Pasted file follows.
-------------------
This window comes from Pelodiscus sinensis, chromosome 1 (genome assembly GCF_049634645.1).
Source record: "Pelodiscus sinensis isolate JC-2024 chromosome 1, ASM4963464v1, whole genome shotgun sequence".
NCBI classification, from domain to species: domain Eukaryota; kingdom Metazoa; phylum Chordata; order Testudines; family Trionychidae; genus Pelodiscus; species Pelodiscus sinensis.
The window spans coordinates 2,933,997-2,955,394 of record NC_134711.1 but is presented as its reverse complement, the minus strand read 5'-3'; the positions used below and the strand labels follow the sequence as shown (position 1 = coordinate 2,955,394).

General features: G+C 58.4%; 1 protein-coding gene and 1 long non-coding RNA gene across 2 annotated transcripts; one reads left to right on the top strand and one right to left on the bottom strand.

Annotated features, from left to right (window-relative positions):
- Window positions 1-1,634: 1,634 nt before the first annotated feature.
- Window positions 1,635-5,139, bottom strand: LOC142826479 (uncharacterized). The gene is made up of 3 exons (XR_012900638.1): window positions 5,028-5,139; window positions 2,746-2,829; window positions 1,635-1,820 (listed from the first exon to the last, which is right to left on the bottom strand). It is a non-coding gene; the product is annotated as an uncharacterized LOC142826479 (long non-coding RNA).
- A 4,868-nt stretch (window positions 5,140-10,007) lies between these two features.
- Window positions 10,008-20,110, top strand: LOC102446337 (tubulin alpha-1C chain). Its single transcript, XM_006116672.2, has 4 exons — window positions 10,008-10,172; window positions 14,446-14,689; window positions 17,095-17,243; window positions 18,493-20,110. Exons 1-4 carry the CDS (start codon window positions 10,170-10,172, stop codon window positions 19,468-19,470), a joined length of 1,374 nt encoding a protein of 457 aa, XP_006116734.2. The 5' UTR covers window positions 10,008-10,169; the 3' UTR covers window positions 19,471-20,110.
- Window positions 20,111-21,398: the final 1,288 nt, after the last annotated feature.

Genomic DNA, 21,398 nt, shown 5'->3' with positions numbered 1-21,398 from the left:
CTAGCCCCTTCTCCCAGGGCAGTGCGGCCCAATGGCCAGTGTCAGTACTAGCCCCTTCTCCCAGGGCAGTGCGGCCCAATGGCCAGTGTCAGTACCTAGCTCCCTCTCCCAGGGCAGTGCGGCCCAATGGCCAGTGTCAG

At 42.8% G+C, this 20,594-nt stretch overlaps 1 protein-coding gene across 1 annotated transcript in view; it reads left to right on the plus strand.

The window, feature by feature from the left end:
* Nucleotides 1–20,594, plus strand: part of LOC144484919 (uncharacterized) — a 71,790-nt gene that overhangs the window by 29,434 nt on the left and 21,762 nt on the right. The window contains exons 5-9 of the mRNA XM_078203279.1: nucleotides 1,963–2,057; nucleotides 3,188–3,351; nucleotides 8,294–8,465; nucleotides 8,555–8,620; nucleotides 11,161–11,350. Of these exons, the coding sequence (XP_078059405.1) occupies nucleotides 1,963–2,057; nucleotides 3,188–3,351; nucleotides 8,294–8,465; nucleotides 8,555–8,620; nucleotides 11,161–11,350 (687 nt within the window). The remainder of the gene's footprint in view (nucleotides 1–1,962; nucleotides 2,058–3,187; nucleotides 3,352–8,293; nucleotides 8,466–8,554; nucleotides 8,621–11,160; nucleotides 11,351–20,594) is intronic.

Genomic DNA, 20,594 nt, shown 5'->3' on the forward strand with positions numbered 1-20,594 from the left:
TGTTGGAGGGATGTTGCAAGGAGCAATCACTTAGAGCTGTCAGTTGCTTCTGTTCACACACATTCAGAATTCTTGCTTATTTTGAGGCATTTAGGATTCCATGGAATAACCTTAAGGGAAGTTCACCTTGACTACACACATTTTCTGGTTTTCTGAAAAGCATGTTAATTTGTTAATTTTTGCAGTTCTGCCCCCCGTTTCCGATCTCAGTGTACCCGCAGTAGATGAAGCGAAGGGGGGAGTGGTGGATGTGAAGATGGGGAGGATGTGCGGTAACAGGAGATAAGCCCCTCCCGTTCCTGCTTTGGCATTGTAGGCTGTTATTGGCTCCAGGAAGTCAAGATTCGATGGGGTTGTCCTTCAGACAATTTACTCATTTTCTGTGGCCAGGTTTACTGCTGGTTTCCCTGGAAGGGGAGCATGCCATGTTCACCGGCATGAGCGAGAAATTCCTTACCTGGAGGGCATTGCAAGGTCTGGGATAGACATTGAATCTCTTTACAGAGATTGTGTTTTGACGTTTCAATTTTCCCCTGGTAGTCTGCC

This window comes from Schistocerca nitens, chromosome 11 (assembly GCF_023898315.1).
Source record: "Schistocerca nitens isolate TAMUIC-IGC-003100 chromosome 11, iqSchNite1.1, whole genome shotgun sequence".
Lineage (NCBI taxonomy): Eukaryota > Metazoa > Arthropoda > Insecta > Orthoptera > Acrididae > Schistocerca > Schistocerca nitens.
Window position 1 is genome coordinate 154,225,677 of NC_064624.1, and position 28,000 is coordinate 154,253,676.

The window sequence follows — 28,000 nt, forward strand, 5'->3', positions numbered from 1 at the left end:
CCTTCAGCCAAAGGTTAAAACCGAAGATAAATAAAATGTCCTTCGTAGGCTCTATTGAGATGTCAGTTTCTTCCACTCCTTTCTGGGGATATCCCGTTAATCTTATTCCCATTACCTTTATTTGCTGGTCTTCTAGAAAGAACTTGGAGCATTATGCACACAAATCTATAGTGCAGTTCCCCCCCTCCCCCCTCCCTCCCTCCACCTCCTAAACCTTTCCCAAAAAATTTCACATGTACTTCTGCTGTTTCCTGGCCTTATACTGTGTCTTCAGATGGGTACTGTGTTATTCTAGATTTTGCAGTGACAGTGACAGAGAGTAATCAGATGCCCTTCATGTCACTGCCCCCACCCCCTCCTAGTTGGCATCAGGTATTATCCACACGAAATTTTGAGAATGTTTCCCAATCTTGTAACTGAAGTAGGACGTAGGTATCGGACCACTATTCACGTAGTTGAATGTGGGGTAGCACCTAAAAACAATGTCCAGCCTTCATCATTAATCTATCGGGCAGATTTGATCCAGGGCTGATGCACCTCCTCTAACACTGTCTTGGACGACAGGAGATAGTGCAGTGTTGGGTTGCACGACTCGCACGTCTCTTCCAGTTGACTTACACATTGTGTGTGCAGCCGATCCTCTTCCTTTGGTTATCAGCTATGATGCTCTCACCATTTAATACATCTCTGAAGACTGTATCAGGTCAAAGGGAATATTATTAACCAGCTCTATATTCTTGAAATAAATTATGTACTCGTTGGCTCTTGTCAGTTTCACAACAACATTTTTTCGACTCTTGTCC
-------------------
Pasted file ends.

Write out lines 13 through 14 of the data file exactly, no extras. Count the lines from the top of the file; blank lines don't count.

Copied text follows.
CTAGCCCCTTCTCCCAGGGCAGTGCGGCCCAATGGCCAGTGTCAGTACTAGCCCCTTCTCCCAGGGCAGTGCGGCCCAATGGCCAGTGTCAGTACCTAGCTCCCTCTCCCAGGGCAGTGCGGCCCAATGGCCAGTGTCAG

At 42.8% G+C, this 20,594-nt stretch overlaps 1 protein-coding gene across 1 annotated transcript in view; it reads left to right on the plus strand.